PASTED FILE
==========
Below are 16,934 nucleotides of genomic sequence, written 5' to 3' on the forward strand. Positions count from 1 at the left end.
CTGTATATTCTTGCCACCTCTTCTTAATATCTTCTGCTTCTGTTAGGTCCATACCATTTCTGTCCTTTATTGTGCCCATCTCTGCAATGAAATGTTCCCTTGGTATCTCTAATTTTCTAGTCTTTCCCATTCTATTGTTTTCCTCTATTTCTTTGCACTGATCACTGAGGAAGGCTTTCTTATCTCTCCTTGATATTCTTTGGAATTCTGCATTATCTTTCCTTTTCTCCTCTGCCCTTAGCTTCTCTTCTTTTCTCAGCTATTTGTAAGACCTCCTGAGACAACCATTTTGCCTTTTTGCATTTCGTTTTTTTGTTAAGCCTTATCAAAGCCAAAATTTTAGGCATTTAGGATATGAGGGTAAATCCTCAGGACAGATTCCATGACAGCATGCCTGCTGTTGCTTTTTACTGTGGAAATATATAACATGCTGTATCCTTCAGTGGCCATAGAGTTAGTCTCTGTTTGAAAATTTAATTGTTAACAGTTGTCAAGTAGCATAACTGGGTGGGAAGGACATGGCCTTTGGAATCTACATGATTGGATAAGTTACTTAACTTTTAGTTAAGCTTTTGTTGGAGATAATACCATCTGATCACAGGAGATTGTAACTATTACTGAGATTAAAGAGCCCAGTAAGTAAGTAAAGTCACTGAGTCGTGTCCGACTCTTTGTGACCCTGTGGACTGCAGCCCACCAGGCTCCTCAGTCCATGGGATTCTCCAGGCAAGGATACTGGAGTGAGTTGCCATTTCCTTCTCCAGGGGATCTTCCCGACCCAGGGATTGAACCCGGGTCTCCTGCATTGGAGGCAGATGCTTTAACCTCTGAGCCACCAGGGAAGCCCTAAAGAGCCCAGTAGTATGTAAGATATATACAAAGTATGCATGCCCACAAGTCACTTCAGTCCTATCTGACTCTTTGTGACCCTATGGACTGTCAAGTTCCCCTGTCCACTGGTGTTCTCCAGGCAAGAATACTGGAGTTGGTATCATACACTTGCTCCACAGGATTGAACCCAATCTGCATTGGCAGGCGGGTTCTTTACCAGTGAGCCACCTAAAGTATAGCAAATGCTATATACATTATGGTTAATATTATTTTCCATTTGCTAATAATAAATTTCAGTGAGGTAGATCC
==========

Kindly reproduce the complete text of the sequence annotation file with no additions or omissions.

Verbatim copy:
Below are 16,934 nucleotides of genomic sequence, written 5' to 3' on the forward strand. Positions count from 1 at the left end.
CTGTATATTCTTGCCACCTCTTCTTAATATCTTCTGCTTCTGTTAGGTCCATACCATTTCTGTCCTTTATTGTGCCCATCTCTGCAATGAAATGTTCCCTTGGTATCTCTAATTTTCTAGTCTTTCCCATTCTATTGTTTTCCTCTATTTCTTTGCACTGATCACTGAGGAAGGCTTTCTTATCTCTCCTTGATATTCTTTGGAATTCTGCATTATCTTTCCTTTTCTCCTCTGCCCTTAGCTTCTCTTCTTTTCTCAGCTATTTGTAAGACCTCCTGAGACAACCATTTTGCCTTTTTGCATTTCGTTTTTTTGTTAAGCCTTATCAAAGCCAAAATTTTAGGCATTTAGGATATGAGGGTAAATCCTCAGGACAGATTCCATGACAGCATGCCTGCTGTTGCTTTTTACTGTGGAAATATATAACATGCTGTATCCTTCAGTGGCCATAGAGTTAGTCTCTGTTTGAAAATTTAATTGTTAACAGTTGTCAAGTAGCATAACTGGGTGGGAAGGACATGGCCTTTGGAATCTACATGATTGGATAAGTTACTTAACTTTTAGTTAAGCTTTTGTTGGAGATAATACCATCTGATCACAGGAGATTGTAACTATTACTGAGATTAAAGAGCCCAGTAAGTAAGTAAAGTCACTGAGTCGTGTCCGACTCTTTGTGACCCTGTGGACTGCAGCCCACCAGGCTCCTCAGTCCATGGGATTCTCCAGGCAAGGATACTGGAGTGAGTTGCCATTTCCTTCTCCAGGGGATCTTCCCGACCCAGGGATTGAACCCGGGTCTCCTGCATTGGAGGCAGATGCTTTAACCTCTGAGCCACCAGGGAAGCCCTAAAGAGCCCAGTAGTATGTAAGATATATACAAAGTATGCATGCCCACAAGTCACTTCAGTCCTATCTGACTCTTTGTGACCCTATGGACTGTCAAGTTCCCCTGTCCACTGGTGTTCTCCAGGCAAGAATACTGGAGTTGGTATCATACACTTGCTCCACAGGATTGAACCCAATCTGCATTGGCAGGCGGGTTCTTTACCAGTGAGCCACCTAAAGTATAGCAAATGCTATATACATTATGGTTAATATTATTTTCCATTTGCTAATAATAAATTTCAGTGAGGTAGATCC